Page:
Once Saved…Always Saved…?

You have probably heard of the saying that goes, “Once saved, always saved.” in reference to one’s condition after receiving Christ as their Savior, but have ceased to walk with Him. We believe in the doctrine of eternal security, or what is called the “perseverance of the saints.” The Bible is clear that once a person is saved, they cannot lose their salvation. This is a settled fact to one who has been born again, adopted, forgiven, justified, redeemed and united with Christ. Once someone has been born again, they cannot be un-born again. Once they have been adopted into God’s family, they will never be un-adopted. That is the doctrine of eternal security. But there is another focus in the book of Hebrews 5:11-6:12 that is related to eternal security which is a different doctrine called the assurance of salvation.

Eternal security holds that if you are a Christian (from God’s point of view), you cannot lose your salvation. Assurance of salvation is concerned with whether you or I can know for sure that we are Christians (from our point of view). Being a Christian and knowing that you are a Christian are two different things, although they are usually connected. The doctrine of assurance of salvation fits better with the journey, sports, agricultural and maturity metaphors. It is viewing salvation not from God’s point of view but from ours. From our point of view, someone who does not continue to the end of their journey with Jesus will not make it to the final destination of heaven; not because they lost their salvation but because they never truly had it in the first place.

1 John 2:19 makes this point. John Calvin formulated it this way: how do you know if someone is a Christian? Answer…if they persevere to the end. If you abandon Jesus and the journey of faith and live a life separate from the commands of Scripture you are demonstrating that you are not genuinely born again. The question arises; don’t genuine believers sometimes wander away from Jesus for a season? Absolutely. But, you know that a person is a genuine believer if he or she comes back. If a person does not come back, you cannot know whether they were a genuine Christian in the first place.

Consequently, if you have loved ones that have walked away from God, I would not want to give you false hope, nor should anyone else. No one should ever tell you that if you’re loved one has made a profession of faith when they were younger that everything is okay with their souls as a matter of fact. Here is where time and truth go hand in hand. If one is genuinely saved, (believers by faith alone), they will end up in heaven, even though they may have walked away for a season. If they were never believers, they will not. If someone is not currently journeying with Jesus, then neither you nor I can know whether that person is a true Christian or not. And so our job is not to give false assurance but to warn them – if they do not keep going with Jesus in a consistent God focused walk of faith, they will not get to their destination (not because they lost their salvation, but because they are giving evidence that they are not actually saved).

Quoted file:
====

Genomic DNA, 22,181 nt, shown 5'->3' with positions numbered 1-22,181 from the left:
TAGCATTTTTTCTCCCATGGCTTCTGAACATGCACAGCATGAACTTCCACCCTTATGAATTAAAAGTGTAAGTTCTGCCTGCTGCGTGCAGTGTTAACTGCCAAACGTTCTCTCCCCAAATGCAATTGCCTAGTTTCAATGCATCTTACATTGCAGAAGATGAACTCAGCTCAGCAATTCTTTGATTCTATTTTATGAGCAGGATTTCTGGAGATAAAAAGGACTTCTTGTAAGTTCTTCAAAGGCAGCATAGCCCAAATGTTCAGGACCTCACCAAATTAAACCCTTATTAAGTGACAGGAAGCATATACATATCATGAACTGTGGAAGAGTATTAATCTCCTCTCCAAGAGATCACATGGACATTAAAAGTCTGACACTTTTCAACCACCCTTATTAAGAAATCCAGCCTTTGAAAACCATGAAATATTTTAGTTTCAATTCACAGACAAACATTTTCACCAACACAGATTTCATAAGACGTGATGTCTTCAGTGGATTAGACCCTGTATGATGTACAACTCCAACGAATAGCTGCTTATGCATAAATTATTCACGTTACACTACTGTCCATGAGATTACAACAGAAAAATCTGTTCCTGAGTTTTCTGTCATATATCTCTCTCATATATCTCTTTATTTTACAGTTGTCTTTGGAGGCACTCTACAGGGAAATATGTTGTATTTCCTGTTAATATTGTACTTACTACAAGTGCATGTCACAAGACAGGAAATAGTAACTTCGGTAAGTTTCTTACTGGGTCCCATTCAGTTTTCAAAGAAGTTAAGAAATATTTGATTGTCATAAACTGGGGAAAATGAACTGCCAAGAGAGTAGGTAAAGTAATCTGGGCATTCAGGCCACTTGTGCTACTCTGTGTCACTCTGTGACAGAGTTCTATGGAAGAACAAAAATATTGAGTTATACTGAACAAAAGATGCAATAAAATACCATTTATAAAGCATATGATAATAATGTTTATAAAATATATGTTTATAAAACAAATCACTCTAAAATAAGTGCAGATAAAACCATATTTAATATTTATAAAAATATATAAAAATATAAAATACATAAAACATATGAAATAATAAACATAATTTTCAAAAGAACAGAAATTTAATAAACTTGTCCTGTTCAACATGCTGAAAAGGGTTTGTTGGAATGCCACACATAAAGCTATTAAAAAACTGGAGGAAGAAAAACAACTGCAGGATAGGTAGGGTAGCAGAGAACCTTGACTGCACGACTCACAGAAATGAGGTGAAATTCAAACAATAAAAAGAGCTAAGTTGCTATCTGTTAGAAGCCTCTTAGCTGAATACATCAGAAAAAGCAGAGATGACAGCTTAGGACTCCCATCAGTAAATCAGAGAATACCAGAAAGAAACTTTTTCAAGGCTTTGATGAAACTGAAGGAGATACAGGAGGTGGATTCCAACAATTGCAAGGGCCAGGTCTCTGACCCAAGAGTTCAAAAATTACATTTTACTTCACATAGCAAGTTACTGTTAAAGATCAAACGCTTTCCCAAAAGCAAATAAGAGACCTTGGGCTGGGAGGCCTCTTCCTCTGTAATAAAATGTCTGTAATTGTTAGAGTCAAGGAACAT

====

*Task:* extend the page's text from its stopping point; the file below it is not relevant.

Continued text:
But here’s the additional point to be made from Hebrews. If you read Hebrews 2:1-3, 3:12-14, 10:26-31, 12:25 and 5:11-6:12 you will not find any discussion there about eternal security. You will not even find a discussion like what is found in 1 John 2:19 about how people who turn away from Jesus were not believers in the first place. What you will find are warnings not to walk away from Jesus. These verses are meant to frighten people or awaken those who call themselves Christians (also see Matt 7:21-23; John 15; Romans 11:17-22; 1 Cor. 9:27-10:12; James 2:14-26). If we preach these passages in such a way that they don’t frighten us, then we have not preached them correctly. The author of Hebrews believes in eternal security. But he understands that people who are constantly fed a diet of “once-saved…always saved” can draw from it an incorrect inference, namely if I pray to receive Christ it doesn’t matter what I do from that point on. I realize that it is a difficult tension, but we have to let the Word of God speak in all its complexities without using one passage to silence another.

Scripture both affirms that “even if we are faithless, He is still faithful because He cannot deny Himself” (2 Timothy 2:13) and “See to it, brothers and sisters, that none of you has a sinful, unbelieving heart that turns away from the living God. But encourage one another daily, as long as it is called “Today,” so that none of you may be hardened by sin’s deceitfulness. We have come to share in Christ, if indeed we hold our original conviction firmly to the very end.” (Hebrews 3:12-14).

It is difficult to see loved ones walk away from the Lord after a profession of faith was made in the past. However…to give an assurance of something that is not there is cruel and misleading when it come to their final point of death. We never want to have blood on our hands for giving an assurance that is not warranted. I know that we want to hear just the eternity security passages, especially if we have a loved one who once professed faith but now no longer does so. But we should not silence the truth of Hebrews. While I have seen God use 2 Timothy 2:13 to bring comfort to believers, I have also seen the Holy Spirit use the real, bona fide warnings of Hebrews to bring people who were wandering from the faith back to Jesus Christ.